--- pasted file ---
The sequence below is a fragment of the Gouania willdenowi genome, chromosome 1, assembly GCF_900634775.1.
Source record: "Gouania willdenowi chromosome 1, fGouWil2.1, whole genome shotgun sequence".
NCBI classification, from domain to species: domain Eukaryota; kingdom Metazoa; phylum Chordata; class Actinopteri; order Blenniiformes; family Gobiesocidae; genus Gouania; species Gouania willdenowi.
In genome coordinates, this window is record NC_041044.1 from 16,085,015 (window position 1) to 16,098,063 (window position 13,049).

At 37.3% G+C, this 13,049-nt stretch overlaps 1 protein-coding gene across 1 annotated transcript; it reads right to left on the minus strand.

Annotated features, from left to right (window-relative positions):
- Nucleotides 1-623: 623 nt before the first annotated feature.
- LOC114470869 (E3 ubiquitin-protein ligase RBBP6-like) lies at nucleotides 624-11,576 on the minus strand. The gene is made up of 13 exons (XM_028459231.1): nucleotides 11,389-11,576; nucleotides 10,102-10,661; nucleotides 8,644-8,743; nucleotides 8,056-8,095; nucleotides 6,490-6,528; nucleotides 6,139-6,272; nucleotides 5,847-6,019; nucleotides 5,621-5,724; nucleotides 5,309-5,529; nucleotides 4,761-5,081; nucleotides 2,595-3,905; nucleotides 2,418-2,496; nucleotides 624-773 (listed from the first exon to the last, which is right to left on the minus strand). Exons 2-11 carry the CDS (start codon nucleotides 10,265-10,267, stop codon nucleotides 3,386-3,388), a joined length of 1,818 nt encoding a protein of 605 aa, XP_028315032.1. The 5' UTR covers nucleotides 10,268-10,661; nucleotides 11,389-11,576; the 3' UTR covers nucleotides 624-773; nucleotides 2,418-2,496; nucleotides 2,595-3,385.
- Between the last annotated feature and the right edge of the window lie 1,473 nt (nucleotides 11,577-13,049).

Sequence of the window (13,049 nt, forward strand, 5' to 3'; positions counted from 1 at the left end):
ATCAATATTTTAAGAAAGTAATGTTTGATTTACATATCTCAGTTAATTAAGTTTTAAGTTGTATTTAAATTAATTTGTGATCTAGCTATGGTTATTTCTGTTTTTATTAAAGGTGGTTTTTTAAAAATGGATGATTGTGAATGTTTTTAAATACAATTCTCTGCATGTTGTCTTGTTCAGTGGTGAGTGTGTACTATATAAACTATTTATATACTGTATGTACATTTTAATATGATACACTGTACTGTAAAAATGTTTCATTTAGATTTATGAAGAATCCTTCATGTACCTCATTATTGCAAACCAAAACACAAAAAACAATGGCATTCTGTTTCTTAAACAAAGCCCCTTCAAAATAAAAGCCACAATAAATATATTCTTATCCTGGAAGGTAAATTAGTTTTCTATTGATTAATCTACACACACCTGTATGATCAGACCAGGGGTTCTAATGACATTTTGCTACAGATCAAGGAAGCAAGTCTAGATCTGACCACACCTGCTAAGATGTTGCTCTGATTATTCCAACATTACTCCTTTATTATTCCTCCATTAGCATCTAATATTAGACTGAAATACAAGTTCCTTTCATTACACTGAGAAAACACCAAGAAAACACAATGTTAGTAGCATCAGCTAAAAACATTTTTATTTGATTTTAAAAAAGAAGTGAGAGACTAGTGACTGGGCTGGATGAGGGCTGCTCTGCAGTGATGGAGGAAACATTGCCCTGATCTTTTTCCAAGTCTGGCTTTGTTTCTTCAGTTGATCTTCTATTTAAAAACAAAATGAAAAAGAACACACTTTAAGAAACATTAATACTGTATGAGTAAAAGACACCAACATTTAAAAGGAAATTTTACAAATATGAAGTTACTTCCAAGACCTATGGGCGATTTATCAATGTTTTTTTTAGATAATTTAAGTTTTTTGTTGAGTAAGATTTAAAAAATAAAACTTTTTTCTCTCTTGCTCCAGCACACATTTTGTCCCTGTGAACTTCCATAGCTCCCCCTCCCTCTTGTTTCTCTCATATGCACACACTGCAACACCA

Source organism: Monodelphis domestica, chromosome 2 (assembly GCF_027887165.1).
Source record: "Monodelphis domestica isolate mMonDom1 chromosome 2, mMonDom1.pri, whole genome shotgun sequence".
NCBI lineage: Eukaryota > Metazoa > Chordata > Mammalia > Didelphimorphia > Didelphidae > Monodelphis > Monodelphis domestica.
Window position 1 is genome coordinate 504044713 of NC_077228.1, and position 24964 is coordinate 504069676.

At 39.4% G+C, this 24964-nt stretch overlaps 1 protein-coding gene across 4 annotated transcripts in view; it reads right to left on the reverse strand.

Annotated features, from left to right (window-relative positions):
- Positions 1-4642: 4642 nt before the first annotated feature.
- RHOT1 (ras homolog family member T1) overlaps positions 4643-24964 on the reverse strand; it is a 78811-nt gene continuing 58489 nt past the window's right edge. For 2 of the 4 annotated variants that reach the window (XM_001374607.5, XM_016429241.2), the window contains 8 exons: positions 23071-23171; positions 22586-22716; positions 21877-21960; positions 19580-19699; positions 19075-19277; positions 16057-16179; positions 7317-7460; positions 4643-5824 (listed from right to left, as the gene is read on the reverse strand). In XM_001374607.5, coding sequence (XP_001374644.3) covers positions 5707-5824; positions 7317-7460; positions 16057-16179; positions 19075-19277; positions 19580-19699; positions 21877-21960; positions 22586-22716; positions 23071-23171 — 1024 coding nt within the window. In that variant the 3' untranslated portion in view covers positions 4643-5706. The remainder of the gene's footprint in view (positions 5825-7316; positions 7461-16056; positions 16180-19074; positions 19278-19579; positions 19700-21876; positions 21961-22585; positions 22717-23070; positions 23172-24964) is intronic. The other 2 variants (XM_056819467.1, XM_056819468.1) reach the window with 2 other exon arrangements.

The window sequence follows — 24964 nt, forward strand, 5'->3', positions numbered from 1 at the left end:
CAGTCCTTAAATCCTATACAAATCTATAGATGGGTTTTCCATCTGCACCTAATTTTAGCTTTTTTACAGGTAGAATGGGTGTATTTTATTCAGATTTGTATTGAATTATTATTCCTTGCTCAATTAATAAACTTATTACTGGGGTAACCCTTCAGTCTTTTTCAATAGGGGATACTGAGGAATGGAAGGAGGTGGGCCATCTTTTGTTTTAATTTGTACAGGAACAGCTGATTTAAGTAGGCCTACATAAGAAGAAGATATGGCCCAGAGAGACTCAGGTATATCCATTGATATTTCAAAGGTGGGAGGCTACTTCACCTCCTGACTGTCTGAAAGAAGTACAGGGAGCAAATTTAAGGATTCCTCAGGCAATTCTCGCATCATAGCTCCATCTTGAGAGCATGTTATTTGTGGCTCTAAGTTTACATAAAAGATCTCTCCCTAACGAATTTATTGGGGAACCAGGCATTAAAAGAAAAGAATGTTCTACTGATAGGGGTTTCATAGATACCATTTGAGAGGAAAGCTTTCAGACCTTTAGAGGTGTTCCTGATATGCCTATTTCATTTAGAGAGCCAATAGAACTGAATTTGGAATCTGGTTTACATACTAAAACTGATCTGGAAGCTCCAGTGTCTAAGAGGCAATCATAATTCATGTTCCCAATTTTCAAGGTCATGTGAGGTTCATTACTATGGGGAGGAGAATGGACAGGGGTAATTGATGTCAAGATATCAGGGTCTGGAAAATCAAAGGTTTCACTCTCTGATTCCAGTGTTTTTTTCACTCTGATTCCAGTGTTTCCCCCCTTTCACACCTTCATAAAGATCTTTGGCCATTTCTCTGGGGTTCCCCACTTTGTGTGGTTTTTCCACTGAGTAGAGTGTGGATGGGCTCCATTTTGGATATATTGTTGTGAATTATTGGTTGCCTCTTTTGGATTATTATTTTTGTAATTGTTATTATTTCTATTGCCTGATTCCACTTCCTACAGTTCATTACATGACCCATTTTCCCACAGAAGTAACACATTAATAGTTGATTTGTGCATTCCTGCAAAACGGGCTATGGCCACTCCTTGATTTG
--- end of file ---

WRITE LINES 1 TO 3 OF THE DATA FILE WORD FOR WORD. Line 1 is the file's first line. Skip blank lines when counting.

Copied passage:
The sequence below is a fragment of the Gouania willdenowi genome, chromosome 1, assembly GCF_900634775.1.
Source record: "Gouania willdenowi chromosome 1, fGouWil2.1, whole genome shotgun sequence".
NCBI classification, from domain to species: domain Eukaryota; kingdom Metazoa; phylum Chordata; class Actinopteri; order Blenniiformes; family Gobiesocidae; genus Gouania; species Gouania willdenowi.